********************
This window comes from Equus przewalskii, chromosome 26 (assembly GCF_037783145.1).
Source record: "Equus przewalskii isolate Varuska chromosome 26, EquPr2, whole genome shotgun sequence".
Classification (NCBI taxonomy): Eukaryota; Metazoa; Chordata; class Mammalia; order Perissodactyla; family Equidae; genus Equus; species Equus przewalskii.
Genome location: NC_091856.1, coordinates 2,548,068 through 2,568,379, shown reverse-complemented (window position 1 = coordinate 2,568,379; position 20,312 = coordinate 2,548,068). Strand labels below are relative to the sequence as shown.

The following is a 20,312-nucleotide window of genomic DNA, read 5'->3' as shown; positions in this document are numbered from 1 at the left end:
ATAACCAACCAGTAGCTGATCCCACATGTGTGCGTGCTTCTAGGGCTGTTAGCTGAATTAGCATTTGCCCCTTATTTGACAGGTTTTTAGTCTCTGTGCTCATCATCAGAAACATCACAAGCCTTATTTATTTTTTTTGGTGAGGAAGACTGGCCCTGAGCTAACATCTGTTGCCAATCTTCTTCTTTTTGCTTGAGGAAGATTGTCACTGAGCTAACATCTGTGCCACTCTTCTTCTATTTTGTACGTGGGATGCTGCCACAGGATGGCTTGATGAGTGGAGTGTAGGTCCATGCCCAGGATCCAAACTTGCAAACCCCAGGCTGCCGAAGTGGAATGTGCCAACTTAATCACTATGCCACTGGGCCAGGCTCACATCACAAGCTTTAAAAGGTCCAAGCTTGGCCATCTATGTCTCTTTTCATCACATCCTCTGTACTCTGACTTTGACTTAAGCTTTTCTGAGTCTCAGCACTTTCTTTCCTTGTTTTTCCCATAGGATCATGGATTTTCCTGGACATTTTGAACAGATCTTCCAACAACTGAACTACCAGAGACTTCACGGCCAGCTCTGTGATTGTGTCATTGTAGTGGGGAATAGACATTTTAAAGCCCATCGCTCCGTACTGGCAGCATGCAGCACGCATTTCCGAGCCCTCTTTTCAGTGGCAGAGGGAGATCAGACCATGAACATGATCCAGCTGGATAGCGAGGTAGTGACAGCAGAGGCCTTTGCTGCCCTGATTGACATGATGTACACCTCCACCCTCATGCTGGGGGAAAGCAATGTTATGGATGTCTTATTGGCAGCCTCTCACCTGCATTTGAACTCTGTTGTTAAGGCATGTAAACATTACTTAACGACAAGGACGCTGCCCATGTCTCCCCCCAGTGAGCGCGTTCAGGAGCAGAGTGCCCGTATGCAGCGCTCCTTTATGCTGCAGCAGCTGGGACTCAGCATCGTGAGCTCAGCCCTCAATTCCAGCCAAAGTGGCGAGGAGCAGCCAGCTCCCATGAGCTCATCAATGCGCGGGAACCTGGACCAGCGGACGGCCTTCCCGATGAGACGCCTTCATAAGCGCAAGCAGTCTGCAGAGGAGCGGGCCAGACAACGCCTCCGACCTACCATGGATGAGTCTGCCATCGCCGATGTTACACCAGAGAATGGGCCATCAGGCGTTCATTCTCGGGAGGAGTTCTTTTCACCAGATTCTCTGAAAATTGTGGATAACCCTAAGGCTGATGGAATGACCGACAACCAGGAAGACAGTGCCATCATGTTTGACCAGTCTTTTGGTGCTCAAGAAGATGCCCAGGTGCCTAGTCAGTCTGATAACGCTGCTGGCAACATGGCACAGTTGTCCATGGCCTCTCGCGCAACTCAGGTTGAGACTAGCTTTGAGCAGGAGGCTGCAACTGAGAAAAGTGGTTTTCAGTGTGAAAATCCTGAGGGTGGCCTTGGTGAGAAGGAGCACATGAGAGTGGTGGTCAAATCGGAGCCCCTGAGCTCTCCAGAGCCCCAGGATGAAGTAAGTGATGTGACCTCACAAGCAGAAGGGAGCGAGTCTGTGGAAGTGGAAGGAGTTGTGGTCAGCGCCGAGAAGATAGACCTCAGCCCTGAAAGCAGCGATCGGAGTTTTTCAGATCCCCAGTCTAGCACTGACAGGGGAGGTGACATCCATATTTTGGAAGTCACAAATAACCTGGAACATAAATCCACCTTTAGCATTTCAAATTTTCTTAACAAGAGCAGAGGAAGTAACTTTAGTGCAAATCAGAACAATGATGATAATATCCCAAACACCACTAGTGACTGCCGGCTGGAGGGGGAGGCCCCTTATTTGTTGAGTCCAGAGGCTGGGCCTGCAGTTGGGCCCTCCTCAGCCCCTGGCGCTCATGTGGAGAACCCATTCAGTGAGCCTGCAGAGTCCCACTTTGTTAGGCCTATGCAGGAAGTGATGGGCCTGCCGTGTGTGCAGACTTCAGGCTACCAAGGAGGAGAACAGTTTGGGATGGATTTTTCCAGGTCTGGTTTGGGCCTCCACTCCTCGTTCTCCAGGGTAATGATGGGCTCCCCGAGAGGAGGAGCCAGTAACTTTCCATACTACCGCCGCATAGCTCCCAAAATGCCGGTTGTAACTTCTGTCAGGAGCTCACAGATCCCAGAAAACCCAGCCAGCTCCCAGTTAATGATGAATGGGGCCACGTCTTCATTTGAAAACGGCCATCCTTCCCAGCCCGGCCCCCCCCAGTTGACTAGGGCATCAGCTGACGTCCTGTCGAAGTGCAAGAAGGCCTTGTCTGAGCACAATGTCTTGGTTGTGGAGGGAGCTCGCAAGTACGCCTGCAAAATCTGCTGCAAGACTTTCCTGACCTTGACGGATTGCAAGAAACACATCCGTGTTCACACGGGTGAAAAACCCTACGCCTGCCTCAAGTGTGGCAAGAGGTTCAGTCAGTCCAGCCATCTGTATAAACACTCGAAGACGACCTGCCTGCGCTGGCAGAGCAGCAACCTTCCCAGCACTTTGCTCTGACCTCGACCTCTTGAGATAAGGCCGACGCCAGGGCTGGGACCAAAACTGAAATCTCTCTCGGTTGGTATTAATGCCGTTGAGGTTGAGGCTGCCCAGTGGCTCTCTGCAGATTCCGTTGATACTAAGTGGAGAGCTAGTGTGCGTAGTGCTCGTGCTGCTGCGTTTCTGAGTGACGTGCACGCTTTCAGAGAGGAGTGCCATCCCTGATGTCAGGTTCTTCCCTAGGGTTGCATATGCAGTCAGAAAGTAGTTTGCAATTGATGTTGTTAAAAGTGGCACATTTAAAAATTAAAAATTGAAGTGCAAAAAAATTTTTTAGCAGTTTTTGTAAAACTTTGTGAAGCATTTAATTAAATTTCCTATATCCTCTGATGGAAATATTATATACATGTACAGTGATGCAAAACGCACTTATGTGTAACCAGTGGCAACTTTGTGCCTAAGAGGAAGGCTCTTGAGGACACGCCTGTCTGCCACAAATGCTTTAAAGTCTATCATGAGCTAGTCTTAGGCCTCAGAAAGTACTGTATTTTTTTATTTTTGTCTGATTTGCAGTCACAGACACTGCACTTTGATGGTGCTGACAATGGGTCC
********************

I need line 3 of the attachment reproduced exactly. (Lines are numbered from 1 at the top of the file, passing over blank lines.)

Classification (NCBI taxonomy): Eukaryota; Metazoa; Chordata; class Mammalia; order Perissodactyla; family Equidae; genus Equus; species Equus przewalskii.